“It’s just like the mercados in Mexico,” says Sonora native Leticia Valdez, with a bag of warm churros in hand as she crosses Airline via the many pedestrian walkways to the other pulgas: La Sinta, Sunny Flea Market, and Tia Pancha.

Garcia says that when he built De Buey y Vaca 40 years ago the pulgas to the west of Airline had already been established for decades. The aisles of these older markets are even more endless and chaotic. Standing calmly like in the eye of a storm, Mexican actor and director Bernabé Melendrez sports his cowboy hat as he visits with fans, one of whom asks for a picture with both of them holding plastic gold AK-47s like those in his action movies. The merchandise behind Melendrez includes a fraction of the over 400 movies he has acted in, including Muerte in Tijuana, which he gifted me.

Though the actor’s career has taken him all over the United States and Mexico from his native rural Zacatecas, he has chosen Houston for his production offices, citing the city’s low taxes and favorable regulatory environment compared to the film mecca of Los Angeles.

Shoppers can find everything from clothes to spices to earthenware at the pulgas. Photo by Ryan Cantu.

“You need to coexist with your fans and your people,” he says, explaining his frequent casual presence at the Houston pulgas.

The children’s carnival rides near Melendrez’s stand soon give way to a dinosaur park where kids scurry around the life-size stone animals in a frenzy that makes the animals seem anxious to break out of their frozen extinction.

Demasiado desmadre? (Too much chaos?) There are walk-up bars throughout the entire market that offer micheladas on the go before you continue down the aisles that still have no end in sight.

By the time you get to Tacos El Chilly Willy, you would have ideally walked off the barbacoa from earlier. The line is worth the wait, drawing visitors toward the large metal vat of pork that simmers in its own juices like the surrounding melting pot of the pulgas. The taquero will pull out and chop up the right cut, just say the words: maciza (the leanest meat), buche (the fatty tripe), or surtida (a mix of everything).

At the end of Sunny’s before the parking lots is Las Chenchas, owned by Lidia Pluma, a native of Ciudad Juarez who founded the business over a decade ago and runs it with her adult children. She learned her craft by working in the open-aired sprawling markets known as tianguis in Mexico City. Her truck, as well as the original brick-and-mortar south on Airline, specializes in the classic blue-corn quesadillas typical of Mexico City. These include quesadillas de huitlacoche, an ancient corn fungus that is ubiquitous in Mexico City but a rare delicacy in the U.S.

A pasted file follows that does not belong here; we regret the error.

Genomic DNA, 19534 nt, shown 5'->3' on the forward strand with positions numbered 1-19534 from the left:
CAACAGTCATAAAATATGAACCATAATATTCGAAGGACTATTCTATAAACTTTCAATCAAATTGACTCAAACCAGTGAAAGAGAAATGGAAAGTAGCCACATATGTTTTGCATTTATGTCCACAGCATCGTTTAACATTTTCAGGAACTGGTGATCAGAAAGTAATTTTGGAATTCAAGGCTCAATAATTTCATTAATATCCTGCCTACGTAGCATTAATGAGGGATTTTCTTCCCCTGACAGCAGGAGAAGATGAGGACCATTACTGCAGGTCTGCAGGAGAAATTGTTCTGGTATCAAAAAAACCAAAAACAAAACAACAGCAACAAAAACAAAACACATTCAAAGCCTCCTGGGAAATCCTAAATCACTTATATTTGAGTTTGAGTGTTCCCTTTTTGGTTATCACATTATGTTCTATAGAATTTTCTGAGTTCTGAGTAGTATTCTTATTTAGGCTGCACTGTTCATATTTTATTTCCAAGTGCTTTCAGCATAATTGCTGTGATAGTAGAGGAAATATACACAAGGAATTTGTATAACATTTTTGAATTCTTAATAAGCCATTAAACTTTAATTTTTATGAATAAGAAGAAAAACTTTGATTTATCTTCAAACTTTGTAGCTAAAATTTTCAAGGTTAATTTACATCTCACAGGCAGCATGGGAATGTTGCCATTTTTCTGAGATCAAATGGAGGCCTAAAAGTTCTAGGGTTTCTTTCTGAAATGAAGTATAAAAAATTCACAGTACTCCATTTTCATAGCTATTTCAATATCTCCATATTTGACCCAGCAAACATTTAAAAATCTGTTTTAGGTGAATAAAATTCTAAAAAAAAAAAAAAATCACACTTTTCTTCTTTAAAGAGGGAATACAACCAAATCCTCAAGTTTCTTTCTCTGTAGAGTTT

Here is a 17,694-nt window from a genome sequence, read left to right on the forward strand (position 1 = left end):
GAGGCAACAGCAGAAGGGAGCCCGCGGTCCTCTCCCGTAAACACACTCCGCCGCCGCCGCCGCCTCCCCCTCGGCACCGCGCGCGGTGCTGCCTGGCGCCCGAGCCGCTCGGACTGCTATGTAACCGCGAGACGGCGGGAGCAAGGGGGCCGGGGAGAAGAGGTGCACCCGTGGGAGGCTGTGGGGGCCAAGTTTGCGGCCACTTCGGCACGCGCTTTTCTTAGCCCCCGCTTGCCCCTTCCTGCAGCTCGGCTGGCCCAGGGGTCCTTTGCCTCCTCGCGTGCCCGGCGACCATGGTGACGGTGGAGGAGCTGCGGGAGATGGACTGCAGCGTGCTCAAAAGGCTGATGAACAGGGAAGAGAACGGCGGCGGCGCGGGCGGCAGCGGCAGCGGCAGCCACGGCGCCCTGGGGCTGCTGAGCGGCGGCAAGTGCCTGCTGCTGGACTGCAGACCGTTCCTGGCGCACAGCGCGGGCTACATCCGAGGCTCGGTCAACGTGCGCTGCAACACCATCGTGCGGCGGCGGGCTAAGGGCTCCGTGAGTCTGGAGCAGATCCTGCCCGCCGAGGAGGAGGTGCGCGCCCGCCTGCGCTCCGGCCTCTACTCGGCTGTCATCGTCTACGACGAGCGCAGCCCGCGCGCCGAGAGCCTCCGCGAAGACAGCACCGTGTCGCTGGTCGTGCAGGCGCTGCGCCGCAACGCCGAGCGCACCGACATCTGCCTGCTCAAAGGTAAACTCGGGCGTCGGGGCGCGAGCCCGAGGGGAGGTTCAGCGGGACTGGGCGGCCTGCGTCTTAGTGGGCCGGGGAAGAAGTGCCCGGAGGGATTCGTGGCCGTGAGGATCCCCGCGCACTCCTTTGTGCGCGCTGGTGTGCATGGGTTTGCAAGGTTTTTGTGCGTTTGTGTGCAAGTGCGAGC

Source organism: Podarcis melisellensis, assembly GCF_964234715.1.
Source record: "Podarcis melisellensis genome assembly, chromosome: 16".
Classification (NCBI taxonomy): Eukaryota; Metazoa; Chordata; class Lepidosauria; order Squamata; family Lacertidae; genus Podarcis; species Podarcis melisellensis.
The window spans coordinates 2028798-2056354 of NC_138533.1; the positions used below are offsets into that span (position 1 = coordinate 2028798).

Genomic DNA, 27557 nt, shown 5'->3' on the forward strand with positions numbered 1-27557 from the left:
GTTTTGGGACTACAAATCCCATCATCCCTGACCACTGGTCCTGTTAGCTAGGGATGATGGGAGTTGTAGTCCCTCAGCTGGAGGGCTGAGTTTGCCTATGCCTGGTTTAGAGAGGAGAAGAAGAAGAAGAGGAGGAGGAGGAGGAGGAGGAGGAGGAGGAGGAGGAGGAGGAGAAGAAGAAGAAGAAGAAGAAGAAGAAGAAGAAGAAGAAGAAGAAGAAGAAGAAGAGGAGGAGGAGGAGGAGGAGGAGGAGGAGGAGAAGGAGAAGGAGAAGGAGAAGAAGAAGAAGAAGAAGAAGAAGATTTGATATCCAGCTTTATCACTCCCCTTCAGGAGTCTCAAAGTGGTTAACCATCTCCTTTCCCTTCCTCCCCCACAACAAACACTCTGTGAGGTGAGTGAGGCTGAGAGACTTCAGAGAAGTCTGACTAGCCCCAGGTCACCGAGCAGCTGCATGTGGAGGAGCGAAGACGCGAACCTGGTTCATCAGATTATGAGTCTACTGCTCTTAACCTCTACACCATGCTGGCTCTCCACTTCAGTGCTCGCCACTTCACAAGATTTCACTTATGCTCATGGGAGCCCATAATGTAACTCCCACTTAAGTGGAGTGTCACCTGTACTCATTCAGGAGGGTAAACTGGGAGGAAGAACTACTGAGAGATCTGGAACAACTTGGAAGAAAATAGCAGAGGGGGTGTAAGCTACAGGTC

Pluma speaks of the camaraderie of the various businesses in the pulga, which she says is almost completely self-sufficient with any conceivable supply or provision available from some other stand. She proudly serves her neighboring entrepreneurs and the visitors who come from all over the state through word of mouth.

“I treat my customers as if I were serving my own children, and I tell my children that we need to serve them as if we were serving our own family at the house,” she says. “With love.”

Or, as she says in her native tongue, “Hay que hacer todo con amor.”


Visit the Houston Mercados

Hours: Though some pulgas like Sunny’s are open throughout the week, the safest bet is to visit on weekends during peak hours 9 a.m.-3 p.m.

Parking: $5 or less per vehicle per day.
East of Airline: De Buey y Vaca, 8720 Airline Drive
West of Airline: Sunny Flea Market, 8705 Airline Drive
Las Chenchas original location: 8103 Airline Drive

The June 2024 cover of Texas Highways: Treasures from the Coast